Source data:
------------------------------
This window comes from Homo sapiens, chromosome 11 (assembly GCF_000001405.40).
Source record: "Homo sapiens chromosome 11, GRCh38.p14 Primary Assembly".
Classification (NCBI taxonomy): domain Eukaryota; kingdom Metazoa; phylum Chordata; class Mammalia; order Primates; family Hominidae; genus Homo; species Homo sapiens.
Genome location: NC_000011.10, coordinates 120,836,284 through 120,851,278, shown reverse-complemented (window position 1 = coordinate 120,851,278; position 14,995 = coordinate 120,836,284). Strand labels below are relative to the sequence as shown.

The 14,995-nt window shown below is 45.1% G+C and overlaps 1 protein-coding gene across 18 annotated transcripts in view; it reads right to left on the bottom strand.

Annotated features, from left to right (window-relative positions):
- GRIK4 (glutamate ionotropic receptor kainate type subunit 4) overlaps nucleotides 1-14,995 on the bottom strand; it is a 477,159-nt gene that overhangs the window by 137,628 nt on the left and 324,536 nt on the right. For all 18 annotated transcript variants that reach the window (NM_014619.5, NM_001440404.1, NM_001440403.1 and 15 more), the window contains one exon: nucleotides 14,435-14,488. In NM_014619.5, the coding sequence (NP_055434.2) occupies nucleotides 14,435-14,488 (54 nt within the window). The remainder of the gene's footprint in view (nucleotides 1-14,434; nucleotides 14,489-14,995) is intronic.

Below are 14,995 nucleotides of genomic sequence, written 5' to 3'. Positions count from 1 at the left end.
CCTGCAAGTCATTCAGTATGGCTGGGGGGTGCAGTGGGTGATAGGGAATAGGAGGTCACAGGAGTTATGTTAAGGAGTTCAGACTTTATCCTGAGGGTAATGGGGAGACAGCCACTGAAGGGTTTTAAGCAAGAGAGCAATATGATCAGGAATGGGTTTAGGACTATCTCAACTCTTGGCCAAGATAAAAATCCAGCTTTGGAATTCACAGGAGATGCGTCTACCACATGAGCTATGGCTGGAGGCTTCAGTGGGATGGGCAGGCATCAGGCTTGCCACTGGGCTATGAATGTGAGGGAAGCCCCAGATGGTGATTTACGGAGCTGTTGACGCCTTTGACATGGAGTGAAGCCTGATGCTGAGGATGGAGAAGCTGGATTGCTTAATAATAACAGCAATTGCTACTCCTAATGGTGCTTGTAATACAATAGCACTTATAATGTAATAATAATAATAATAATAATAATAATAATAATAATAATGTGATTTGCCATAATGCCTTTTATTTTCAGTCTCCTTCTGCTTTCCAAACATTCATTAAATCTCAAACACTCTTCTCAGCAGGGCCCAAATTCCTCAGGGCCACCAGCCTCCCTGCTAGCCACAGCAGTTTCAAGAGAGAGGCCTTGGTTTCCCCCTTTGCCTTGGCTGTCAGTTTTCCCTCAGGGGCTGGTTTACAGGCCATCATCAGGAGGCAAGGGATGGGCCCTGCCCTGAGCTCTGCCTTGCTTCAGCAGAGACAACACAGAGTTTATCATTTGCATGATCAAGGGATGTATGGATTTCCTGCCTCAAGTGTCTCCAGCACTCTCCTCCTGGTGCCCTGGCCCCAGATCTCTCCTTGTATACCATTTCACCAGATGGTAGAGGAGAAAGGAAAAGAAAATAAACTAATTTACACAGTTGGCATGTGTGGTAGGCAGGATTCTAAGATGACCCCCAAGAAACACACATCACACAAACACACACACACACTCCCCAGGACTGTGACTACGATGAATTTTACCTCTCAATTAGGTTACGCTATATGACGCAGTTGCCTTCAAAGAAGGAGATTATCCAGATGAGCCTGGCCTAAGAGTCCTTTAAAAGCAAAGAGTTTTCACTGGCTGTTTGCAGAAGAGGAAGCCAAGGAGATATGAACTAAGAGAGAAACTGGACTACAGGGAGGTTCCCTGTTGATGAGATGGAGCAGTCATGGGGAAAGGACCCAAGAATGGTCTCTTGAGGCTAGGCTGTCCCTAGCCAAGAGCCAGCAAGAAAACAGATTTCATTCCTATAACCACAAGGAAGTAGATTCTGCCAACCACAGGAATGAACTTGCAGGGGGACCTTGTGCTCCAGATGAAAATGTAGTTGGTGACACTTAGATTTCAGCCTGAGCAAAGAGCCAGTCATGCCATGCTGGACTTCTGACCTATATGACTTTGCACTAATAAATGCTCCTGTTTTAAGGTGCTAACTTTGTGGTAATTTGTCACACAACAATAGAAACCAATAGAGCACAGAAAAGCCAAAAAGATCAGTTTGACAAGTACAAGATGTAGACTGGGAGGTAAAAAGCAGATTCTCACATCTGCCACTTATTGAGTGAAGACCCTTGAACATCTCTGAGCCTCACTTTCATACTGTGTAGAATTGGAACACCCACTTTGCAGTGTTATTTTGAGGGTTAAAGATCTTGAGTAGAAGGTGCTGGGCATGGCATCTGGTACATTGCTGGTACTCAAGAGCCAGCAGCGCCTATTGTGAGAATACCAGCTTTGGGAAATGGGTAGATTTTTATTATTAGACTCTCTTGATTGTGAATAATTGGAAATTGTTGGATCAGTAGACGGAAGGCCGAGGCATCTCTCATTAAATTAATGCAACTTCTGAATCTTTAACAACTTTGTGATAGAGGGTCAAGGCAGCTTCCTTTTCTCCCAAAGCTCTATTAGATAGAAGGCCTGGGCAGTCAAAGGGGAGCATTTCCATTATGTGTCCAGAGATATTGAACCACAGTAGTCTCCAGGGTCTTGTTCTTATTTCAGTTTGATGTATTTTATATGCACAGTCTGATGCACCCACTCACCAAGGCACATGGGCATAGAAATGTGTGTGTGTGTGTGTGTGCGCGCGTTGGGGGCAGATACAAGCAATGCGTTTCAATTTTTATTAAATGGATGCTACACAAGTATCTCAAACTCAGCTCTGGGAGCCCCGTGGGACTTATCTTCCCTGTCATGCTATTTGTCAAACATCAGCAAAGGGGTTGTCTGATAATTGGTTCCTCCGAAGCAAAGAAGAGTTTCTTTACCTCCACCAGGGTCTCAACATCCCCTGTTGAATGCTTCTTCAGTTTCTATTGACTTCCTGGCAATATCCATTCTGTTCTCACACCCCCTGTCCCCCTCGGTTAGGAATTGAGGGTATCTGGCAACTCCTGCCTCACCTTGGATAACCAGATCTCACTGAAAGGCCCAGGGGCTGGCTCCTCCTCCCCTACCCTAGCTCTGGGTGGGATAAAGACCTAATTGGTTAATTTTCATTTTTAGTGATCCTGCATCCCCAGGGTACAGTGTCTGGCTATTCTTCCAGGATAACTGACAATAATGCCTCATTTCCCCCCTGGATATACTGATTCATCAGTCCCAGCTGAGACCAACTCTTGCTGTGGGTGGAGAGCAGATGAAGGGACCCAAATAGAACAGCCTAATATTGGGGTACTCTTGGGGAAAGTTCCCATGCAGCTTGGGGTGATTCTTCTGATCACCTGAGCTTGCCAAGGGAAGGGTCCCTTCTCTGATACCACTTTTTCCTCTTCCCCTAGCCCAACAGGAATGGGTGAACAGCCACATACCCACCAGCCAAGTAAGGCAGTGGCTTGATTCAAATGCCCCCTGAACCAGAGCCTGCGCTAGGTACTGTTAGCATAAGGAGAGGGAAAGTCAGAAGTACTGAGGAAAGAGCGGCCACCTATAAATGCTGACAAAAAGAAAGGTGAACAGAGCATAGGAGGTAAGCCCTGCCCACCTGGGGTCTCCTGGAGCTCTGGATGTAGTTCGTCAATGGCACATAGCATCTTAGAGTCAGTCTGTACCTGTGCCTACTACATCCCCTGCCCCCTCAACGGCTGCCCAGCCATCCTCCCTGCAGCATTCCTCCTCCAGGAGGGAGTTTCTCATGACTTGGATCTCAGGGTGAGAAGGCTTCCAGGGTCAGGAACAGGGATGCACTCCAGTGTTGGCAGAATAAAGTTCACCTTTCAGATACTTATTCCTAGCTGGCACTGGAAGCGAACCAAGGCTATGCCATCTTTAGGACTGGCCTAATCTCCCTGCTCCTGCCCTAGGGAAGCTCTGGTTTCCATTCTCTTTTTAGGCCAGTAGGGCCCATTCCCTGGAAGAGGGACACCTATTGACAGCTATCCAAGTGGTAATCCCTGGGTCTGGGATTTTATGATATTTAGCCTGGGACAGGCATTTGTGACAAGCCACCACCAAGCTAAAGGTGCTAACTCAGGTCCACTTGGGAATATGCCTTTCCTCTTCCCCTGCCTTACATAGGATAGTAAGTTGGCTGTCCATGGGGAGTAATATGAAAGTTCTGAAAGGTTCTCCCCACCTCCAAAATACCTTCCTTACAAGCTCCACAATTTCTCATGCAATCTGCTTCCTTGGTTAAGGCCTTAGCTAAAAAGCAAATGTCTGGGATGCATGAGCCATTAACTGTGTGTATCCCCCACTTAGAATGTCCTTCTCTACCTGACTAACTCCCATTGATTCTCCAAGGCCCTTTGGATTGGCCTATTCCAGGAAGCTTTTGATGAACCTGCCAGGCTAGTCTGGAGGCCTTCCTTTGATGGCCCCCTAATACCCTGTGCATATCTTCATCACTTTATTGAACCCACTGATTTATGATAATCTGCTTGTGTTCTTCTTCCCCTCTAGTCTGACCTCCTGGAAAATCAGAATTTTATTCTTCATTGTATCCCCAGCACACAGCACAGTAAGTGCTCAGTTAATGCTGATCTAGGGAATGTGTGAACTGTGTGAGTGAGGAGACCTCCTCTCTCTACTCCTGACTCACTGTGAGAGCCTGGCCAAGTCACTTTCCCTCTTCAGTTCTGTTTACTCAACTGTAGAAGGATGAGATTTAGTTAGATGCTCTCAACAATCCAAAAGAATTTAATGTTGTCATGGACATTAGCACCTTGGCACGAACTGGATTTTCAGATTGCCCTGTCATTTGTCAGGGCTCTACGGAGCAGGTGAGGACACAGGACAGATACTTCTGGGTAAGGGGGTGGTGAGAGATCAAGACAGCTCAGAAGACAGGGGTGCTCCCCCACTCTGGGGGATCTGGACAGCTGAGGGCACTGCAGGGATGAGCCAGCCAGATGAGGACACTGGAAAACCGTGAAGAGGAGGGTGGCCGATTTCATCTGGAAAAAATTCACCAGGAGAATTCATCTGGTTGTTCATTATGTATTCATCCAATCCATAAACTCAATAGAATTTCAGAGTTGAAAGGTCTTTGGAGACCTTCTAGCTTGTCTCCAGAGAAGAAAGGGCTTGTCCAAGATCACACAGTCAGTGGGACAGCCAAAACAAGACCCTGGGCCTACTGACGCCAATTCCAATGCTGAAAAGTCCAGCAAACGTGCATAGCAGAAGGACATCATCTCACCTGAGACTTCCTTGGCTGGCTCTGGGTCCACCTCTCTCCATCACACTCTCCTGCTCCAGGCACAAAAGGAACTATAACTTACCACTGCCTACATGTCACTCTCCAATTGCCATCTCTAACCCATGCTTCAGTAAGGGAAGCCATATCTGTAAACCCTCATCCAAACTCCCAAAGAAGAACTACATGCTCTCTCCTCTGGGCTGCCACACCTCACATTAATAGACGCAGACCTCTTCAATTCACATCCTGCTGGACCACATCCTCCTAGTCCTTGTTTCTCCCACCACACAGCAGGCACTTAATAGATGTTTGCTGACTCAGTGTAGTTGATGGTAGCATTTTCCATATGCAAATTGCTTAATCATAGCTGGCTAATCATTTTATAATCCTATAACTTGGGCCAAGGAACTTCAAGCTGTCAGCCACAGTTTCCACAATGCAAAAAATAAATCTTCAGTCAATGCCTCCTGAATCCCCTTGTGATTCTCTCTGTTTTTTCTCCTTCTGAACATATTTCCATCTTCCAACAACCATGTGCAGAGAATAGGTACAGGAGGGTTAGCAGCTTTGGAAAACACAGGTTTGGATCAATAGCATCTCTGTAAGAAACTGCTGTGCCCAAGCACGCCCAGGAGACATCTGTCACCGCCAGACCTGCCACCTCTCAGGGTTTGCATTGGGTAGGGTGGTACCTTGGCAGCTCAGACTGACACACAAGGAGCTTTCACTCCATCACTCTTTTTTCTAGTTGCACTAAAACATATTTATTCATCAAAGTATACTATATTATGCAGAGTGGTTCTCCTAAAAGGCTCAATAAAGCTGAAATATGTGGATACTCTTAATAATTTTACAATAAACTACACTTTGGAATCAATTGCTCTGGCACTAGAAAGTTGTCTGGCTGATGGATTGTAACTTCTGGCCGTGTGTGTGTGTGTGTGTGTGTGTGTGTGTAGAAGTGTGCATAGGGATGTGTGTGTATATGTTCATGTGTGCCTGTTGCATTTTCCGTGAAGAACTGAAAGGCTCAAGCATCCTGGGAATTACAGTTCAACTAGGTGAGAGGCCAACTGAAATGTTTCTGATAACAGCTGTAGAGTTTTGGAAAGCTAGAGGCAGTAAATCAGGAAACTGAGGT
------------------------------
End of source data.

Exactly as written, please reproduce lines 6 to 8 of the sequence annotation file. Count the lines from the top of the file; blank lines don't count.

Annotated features, from left to right (window-relative positions):
- GRIK4 (glutamate ionotropic receptor kainate type subunit 4) overlaps nucleotides 1-14,995 on the bottom strand; it is a 477,159-nt gene that overhangs the window by 137,628 nt on the left and 324,536 nt on the right. For all 18 annotated transcript variants that reach the window (NM_014619.5, NM_001440404.1, NM_001440403.1 and 15 more), the window contains one exon: nucleotides 14,435-14,488. In NM_014619.5, the coding sequence (NP_055434.2) occupies nucleotides 14,435-14,488 (54 nt within the window). The remainder of the gene's footprint in view (nucleotides 1-14,434; nucleotides 14,489-14,995) is intronic.

Below are 14,995 nucleotides of genomic sequence, written 5' to 3'. Positions count from 1 at the left end.